I knew I would not have to wait long for someone like Pugh to complain about the money spent on saving Kingscliff beach, and relating it to climate change.
CSIRO released a report a couple of weeks ago on climate change which, among other things, suggested that sea levels around the world have risen in the last 100 years by an average of 1.7mm per year, and 3mm per year over the last 20 years (when they have had more accurate measurements). However the report also noted the variation of measured sea level change across Australia. That’s right, variation – the world is not a bowl of water, and sea levels don’t increase uniformly around the world in the same way that the magnitude of tides are not the same. The models and measurements agree that the rise in our area was minimal over the last 20 years (about 1–2mm per year).
That means that over the last 20 years, the sea has risen by around 2–4cm in our area! Pugh’s letter in last week’s Echo [Echonetdaily ? or not] would claim that this is causing the devastation in Kingscliff. Not likely. Go to Google maps and look at Kingscliff. Notice the huge rock groin to the south? Beach geomorphology 101 would explain that the rock groin to the south of Kingscliff diverts the northern sand drift. This is undoubtedly a more significant factor than a sea-level rise of 2cm on Kingscliff beach. In other words, it’s most likely a man-made problem.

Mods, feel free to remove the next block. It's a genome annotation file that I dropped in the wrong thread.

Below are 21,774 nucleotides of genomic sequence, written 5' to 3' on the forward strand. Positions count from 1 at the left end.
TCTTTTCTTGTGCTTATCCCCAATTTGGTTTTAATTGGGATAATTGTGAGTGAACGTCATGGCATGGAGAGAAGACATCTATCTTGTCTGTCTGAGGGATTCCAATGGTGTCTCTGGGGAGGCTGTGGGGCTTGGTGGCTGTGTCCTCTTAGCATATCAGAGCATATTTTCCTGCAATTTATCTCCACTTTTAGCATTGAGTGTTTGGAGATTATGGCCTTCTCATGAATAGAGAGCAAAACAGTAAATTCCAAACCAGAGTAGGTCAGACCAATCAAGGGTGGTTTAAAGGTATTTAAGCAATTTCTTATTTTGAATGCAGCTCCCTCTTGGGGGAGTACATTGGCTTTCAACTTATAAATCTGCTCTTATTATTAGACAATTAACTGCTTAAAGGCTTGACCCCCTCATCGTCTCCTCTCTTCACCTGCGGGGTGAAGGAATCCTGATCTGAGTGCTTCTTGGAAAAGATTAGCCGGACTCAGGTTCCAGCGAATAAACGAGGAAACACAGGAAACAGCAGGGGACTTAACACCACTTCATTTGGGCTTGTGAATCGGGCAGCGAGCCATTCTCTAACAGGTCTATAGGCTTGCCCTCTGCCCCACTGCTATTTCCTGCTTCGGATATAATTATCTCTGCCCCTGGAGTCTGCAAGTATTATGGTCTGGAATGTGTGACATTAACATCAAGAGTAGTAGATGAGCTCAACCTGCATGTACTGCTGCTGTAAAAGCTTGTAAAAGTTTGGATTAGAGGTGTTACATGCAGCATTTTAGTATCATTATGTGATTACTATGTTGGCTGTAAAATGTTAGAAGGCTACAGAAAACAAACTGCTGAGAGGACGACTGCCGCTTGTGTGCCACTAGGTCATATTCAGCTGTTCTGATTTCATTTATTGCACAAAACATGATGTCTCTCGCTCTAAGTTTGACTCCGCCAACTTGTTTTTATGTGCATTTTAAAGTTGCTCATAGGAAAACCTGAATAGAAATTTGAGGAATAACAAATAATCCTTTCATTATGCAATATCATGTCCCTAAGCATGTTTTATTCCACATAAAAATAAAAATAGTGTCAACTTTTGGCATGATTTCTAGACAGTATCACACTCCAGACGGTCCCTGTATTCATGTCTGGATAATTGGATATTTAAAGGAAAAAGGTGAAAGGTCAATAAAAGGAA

Should the residents expect help? Consider it this way: If you lived on a hill, and the RTA built a road below you that caused a land slip and threatened your house, you would probably expect the government to fix the problem before your house fell over. And true to form, some governments would spend squillions of our money trying to prove that the landslip had nothing to do with their road, others would just fix the problem. Some of the community who are envious of your views would say it’s your fault for building on top of the hill – you should have built down in the valley with us – but please come and help us in the next flood.
What is happening at Kingscliff is no different. It is just harder (and costs more) to prove, because the beach comes and goes so frequently that it is hard to pin erosion events to any particular cause.
I agree we have to prepare for climate change, but it is hard to get traction with climate change fence-sitters when you have Chicken Little shouting ‘See – climate change!’ at every hot day, flood, drought, major cyclone or beach erosion event. The CSIRO data suggest that if the rate of increase remains as it is today, while other areas in Australia such as Sydney will be in trouble with a half-metre rise, our area would suffer about a 10–20cm rise in 100 years. This is simply not going to have a major impact on erosion for us, and certainly not something that could possibly justify the slash-and-burn planned retreat stance that Pugh and our council advocates.
We can probably manage this change with good beach protection practices. However, areas where our government’s engineers have exacerbated the problem may need engineered solutions.
New Brighton has had good results from our council’s beach-scrapping program, which is minimal cost and improves the beach habitat for humans as well as wildlife. But our rock groins are 2km away. Massive engineering works like the Kingscliff groins so close to the town will need larger and more expensive solutions, and as the government is the most likely cause of the problem, we will have to pay to sort it out.
Suggesting the government should use climate change as a reason to not shoulder its responsibilities to address the problem will only weaken the message that we need to act now to stop the real impacts of climate change.
Robert Crossley, New Brighton